BBC NEWS: Disability tests opposed by dean of St Paul’s Cathedral 29/09/2013


Wheelchair user in an office
The tests assess entitlement to employment and support allowance
A letter urging Prime Minister David Cameron to get rid of work assessments for the disabled has been signed by the dean of St Paul’s Cathedral.

The Very Rev Dr David Ison was among campaigners to claim the tests could “cut short” disabled people’s lives.

The letter also called on ministers to address the “shameful offences” of austerity measures.

The government said the assessments had been improved and could help disabled people get into employment.

‘Heaviest burden’

The letter, titled The Downing Street Demand, called for an end to work capability assessments (WCA) which “demean and distress” disabled people.

It stated that government policies forced some of the most deprived members of society to “shoulder the heaviest burden of national debt created by the super-rich”.

Very Rev Dr David IsonDr Ison says disabled people need to be helped to live with dignity and security


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Trials and tribulations of recruiting from the Job Centre

With an unsurprising lack of joined up thinking, nobody amongst the powers that be seem to have considered what effect the government’s crackdown on the unemployed would have on potential employers attempting to use the jobcentre to look for workers. Here’s a report from one such, copied from a page on the website Real Business –

Jan Cavelle shares her trials and tribulations of recruiting from the Job Centre

For those of you who haven’t attempting to recruit from the Job Centre in recent years, you may be unaware that it has been absorbed. The name is now misleading as the department covers national insurance numbers and benefits rather more than jobs.

There is a website heading “finding a job” but rather surprisingly the first section offered on this is how to complain about the job centre. Conversely, to advertise your position, you will have to delve into the sections headed elsewhere on Gov UK and look for help for recruiters. And help you will undoubtedly need.

Should you persevere and advertise your position – perhaps an admin assistant with good typing skills based in Hemel Hempstead – you will then be amazed to find your area of the site awash with CVs of assorted skills, few who type, most of whom live from John O’Groats to Lands End and firmly confirm they will not locate.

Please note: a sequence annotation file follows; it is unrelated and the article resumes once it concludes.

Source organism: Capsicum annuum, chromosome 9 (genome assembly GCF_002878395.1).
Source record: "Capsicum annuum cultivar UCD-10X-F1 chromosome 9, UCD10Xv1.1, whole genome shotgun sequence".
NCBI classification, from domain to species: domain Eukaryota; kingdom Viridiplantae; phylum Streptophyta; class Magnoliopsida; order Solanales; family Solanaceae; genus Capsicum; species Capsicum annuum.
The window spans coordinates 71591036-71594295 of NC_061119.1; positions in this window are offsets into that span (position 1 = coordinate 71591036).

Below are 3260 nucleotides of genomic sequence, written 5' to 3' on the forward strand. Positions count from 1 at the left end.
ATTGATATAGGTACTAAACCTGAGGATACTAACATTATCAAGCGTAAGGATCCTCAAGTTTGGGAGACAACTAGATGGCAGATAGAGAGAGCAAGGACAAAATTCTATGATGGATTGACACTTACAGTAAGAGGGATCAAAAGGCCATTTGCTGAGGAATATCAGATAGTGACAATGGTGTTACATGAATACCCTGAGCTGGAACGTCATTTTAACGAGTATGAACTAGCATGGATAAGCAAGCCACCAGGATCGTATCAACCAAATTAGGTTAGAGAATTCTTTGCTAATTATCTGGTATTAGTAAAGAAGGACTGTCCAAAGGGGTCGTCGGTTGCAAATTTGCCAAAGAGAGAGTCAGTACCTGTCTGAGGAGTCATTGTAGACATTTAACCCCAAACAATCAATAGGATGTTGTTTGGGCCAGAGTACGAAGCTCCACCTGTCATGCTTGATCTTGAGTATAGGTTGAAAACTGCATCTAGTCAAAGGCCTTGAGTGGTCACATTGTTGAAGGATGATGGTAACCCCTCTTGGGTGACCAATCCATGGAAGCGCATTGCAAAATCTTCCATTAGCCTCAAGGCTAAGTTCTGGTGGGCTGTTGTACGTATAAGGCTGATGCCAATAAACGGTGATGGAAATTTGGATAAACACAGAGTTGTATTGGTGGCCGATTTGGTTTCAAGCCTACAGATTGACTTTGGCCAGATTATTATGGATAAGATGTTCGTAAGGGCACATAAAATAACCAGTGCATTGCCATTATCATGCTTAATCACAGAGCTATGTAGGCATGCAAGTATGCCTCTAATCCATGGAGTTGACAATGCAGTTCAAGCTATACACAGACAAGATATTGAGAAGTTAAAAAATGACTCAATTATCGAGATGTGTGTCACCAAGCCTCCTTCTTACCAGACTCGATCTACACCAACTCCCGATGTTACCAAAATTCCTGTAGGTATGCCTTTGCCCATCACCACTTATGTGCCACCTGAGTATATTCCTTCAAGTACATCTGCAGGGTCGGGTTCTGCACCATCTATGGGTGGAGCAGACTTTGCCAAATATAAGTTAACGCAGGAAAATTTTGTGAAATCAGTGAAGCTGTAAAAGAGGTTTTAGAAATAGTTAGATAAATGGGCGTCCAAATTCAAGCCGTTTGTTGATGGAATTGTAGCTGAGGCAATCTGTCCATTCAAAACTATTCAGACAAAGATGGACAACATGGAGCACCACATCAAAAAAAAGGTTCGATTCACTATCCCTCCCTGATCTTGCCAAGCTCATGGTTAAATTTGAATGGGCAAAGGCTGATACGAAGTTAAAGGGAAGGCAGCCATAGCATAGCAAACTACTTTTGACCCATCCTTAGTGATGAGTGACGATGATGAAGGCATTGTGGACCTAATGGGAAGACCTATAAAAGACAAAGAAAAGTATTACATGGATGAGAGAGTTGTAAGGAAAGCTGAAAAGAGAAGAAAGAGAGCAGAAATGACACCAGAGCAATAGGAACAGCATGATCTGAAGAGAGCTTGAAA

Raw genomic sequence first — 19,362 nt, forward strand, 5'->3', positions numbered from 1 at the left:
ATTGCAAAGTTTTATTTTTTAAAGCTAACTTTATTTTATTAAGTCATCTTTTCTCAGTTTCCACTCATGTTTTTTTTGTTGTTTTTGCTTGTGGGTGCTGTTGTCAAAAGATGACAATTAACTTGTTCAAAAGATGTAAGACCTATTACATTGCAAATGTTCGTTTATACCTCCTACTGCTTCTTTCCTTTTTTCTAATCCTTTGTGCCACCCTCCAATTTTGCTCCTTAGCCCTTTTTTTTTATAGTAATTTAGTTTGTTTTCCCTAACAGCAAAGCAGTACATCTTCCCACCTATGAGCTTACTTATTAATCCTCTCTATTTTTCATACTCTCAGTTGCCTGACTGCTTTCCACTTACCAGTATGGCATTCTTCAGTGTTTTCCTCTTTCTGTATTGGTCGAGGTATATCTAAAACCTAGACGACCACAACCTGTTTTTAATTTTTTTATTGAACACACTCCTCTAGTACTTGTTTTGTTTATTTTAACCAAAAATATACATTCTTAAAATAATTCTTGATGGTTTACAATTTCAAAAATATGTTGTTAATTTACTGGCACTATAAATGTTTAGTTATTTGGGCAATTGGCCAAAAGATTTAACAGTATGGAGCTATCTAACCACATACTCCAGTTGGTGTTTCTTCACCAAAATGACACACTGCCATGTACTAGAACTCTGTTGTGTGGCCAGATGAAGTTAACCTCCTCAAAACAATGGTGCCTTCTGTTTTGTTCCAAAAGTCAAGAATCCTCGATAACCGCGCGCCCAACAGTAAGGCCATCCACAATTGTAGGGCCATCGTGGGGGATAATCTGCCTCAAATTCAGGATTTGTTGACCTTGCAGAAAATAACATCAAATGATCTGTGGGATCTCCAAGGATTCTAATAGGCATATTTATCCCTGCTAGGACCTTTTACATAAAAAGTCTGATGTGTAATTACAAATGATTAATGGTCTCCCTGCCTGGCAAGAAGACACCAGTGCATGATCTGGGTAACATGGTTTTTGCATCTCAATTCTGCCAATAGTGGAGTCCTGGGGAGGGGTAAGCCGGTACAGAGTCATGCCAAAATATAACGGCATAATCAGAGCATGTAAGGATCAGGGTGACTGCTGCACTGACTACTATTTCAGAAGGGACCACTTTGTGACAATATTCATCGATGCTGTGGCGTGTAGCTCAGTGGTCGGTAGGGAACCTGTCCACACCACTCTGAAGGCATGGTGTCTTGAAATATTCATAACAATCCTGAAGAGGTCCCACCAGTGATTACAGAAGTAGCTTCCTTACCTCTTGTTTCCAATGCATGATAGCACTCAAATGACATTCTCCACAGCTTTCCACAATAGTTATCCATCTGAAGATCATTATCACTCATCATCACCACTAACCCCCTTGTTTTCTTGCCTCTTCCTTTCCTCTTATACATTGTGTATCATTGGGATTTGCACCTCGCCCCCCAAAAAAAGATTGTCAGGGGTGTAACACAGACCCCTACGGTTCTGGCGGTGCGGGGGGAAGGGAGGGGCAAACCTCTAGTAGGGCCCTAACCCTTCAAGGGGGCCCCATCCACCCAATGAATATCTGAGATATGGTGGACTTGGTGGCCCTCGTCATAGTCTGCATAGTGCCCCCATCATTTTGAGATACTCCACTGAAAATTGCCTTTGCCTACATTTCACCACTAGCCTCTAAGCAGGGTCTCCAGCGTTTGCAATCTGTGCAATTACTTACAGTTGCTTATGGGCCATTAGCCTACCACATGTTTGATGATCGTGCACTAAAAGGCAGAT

If you persevere and make contact with the best, you will find some you have selected carefully have no contact details for you to use, while others sound panicked by the mere suggestion of interviews and you will undoubtedly never hear from them again.

You may notice a similarity to some of the CVs. This is due to the advice from the job centres themselves on how to write them, which has resulted in you receiving a multitude with the same cliché ridden enthusiasms on the excellence of their team-playing skills and goal orientation.

If you have been brave enough to advertise your direct email, you will have receive a selection showing the classic blunders. The largest group are usually the ones where the covering email professes to be particularly selecting your company as one they want to work for – yet shows the emails of every local company under the sun in the CC addresses. 

However passionate they are about the possibility of a career with you, many also stop short of any tailoring to the job advertised.

You may also blanch at the email addresses that are suddenly descending on your inbox – or are not the most appealing propositions.

I was cheered to see somewhere recently that my time allocation of a minute per CV to make a first round decision is about average. The length of some are simply stunning. I have seen them list several pages of jobs – and this is not the in depth descriptions but simply positions and dates. 

I had one recently that took a good three pages to describe in some detail how the applicant had been unappreciated and mistreated in all their previous positions and intended taking the last employer to tribunal as soon as possible – all the more amazing in a small town where local companies tend to know each other.

The reason for all this excruciating time wasting of the recruiter is of course the tightening up of the benefit system, resulting in a wide variety of people who have no intention of working being enforced to send off their CV ad hoc, with no likelihood or intent of success.

All that said, some of the Job Centre CVs have brightened my days over the last year – perhaps my favourite ended his covering letter:

Yours sinisterly

I am saving him for Halloween.

Posted in ‘real business’ 27th September 2013

Fuck The Courts, We Are The Law Says DWP In Bedroom Tax Diktat

the void